It’s not often that you visit a site where the DBA team has the facilities and procedures for testing things properly. But when you do get to visit such a site, the results can be very rewarding – for a start, the on-site DBAs can actually judge the quality of your work, test your suggestions properly, and give you some very precise feedback on your suggestions.
I was at such a site quite recently. I had visited them about three months previously to see if I could give them a couple of new ideas about addressing some performance issues but I’d only been able to drop in for half a day. The site had a very big web-based operation with a fairly high degree of (real) concurrent activity. The problem was that when their website came under heavy load (and this happened on a fairly regular basis) end-user response times would go sharply up and throughput would drop. Based on the information I was getting from some of my ‘snapshot’ packages, and the description I had been given of the purpose and usage of the system I made a few suggestions during that short visit, of which the two most significant related to using single table hash clusters, and the dbms_lock package.
So three months later I was back on site to see how things were going and to be available for any emergencies that might arise during a particularly heavy peak period that they were expecting. (I can’t tell you who they are or what they do but their predictions about the peak period were correct and at one point they recorded one million hits on their website in five minutes).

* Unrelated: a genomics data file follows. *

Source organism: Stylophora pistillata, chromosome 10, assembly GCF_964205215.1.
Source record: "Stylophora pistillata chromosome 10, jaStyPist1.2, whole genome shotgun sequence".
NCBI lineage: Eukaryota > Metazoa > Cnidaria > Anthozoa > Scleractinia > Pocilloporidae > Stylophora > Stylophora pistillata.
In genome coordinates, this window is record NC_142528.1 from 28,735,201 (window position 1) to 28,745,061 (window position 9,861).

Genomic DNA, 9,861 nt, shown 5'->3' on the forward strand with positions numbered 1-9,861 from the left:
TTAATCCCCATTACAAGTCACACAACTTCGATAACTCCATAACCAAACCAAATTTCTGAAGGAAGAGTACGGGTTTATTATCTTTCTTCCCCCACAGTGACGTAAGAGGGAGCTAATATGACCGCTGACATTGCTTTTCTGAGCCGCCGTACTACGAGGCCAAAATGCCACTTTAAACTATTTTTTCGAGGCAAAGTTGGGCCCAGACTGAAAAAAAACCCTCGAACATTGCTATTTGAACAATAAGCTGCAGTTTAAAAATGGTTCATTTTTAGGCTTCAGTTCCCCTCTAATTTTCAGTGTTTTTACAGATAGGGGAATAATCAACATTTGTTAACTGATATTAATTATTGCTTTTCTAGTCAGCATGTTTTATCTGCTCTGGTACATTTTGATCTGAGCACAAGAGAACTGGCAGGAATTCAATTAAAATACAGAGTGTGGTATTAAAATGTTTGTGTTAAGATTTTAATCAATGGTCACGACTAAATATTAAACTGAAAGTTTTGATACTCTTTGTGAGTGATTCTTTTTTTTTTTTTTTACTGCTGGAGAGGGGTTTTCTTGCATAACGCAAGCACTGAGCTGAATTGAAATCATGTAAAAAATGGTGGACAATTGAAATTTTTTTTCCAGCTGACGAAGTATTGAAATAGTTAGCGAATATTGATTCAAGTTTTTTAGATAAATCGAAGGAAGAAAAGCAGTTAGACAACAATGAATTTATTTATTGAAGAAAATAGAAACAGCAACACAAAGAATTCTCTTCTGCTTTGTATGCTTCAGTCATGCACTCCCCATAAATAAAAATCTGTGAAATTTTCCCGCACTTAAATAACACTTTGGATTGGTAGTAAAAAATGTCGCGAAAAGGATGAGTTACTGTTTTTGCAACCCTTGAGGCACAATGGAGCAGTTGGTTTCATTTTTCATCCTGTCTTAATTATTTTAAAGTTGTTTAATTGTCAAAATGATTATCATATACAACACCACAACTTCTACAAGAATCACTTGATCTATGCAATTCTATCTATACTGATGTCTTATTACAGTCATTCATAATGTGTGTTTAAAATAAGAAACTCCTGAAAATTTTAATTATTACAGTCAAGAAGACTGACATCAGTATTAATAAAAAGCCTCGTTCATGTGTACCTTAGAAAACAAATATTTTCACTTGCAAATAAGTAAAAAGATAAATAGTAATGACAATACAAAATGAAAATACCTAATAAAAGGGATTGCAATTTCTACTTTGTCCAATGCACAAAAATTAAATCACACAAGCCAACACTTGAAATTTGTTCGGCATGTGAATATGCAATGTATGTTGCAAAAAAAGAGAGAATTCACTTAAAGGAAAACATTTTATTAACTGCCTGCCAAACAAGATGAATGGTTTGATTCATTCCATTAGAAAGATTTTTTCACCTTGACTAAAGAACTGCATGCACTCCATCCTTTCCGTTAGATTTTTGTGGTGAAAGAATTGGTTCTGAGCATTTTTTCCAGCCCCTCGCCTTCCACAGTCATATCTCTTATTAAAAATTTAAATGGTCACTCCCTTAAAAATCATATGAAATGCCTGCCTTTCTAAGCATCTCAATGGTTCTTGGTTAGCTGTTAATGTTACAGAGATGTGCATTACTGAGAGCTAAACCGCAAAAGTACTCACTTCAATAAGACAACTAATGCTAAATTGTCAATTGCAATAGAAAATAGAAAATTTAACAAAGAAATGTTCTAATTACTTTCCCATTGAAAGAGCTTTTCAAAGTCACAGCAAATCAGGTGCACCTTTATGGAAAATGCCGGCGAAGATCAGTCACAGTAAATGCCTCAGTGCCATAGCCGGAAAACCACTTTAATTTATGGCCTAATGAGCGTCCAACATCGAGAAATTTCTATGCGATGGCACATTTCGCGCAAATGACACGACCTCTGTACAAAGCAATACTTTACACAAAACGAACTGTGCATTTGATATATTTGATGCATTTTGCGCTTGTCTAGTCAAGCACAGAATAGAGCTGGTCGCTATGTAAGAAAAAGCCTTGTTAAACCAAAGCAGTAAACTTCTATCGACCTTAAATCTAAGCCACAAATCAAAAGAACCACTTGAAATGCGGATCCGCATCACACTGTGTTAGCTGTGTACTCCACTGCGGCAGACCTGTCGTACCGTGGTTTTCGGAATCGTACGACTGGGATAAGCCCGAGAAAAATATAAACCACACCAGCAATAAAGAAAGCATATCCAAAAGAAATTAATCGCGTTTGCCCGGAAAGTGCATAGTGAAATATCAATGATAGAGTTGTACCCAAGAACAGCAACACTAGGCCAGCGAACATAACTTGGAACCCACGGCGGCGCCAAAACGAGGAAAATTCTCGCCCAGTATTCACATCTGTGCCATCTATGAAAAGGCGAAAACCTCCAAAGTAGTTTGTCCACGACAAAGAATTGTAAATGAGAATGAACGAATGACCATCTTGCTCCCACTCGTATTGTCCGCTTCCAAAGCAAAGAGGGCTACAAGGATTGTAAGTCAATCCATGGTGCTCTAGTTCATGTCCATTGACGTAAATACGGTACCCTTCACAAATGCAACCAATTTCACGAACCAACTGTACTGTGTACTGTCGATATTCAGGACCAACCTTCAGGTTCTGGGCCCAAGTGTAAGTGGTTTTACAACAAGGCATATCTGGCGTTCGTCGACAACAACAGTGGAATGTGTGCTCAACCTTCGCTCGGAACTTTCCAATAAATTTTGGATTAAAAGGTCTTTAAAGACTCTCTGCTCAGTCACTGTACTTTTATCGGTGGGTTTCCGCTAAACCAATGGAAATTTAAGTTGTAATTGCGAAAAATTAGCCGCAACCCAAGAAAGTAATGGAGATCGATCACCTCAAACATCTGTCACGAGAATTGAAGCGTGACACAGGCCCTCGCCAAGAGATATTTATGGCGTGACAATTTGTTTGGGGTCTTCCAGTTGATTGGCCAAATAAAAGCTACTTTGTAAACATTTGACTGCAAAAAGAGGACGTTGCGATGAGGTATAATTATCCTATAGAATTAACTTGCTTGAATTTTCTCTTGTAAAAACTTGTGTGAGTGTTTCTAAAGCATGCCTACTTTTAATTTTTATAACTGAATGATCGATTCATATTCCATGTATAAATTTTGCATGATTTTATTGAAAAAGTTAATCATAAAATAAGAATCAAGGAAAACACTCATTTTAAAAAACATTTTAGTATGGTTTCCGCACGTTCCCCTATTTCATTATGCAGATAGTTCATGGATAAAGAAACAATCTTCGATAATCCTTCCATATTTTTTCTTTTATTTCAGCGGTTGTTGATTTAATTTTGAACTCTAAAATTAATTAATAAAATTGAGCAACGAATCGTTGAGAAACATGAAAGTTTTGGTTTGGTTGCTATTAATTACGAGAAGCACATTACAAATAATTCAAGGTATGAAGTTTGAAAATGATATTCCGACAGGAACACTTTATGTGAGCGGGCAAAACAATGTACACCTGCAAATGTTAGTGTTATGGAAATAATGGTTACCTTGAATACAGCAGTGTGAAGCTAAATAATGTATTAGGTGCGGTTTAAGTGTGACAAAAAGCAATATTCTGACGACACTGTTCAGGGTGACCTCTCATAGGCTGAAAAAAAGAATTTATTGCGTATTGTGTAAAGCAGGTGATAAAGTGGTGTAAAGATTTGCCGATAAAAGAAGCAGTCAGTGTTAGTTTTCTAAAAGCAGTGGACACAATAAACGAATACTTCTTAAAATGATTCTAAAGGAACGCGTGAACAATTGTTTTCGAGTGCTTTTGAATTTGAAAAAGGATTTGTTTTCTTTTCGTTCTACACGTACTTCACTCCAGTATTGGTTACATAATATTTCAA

Whilst I was there, they told me how they had tested my suggestions. They had recoded for the single table hash cluster and set up a few test runs on their emulation system to see what would happen – they got a 10% increase in throughput – which was a little disappointing (to me as well as to them, I had expected it to be rather better than that). Then they had taken out the single table hash cluster and done some test runs with code that included my suggestions about the dbms_lock package – again they got a 10% increase in throughput – better than nothing, but equally disappointing.
Still, two lots of 10% is better than nothing, so they ran up a series of tests with both fixes in place – and the throughput doubled.
It is often said that when you manage to eliminate a bottleneck, all you do is make the next bottleneck visible.
It is not often that you get such a wonderfully clear demonstration of this effect. It didn’t matter which bottleneck they took out of the system, when a process was able to get through one stage of the work more quickly it just hit the other bottleneck sooner and stuck longer because more processes were now arriving at that bottleneck concurrently.
I’ve received an email asking me how the improvement was measured. This is always a good question to ask when someone claims to have produced a performance benefit. The answer in this case is simple. The developers were good at what they did; their programs were instrumented, so they had code that went:
I am about to start a database dialogue – what’s the time
Call database procedure
I have just received a completion signal from the database – what’s the time, how long did the job take.
So they had a complete log of what transactions were going on, actual execution time of each transaction, and (by collating and summarizing the logs) number of transactions per minute.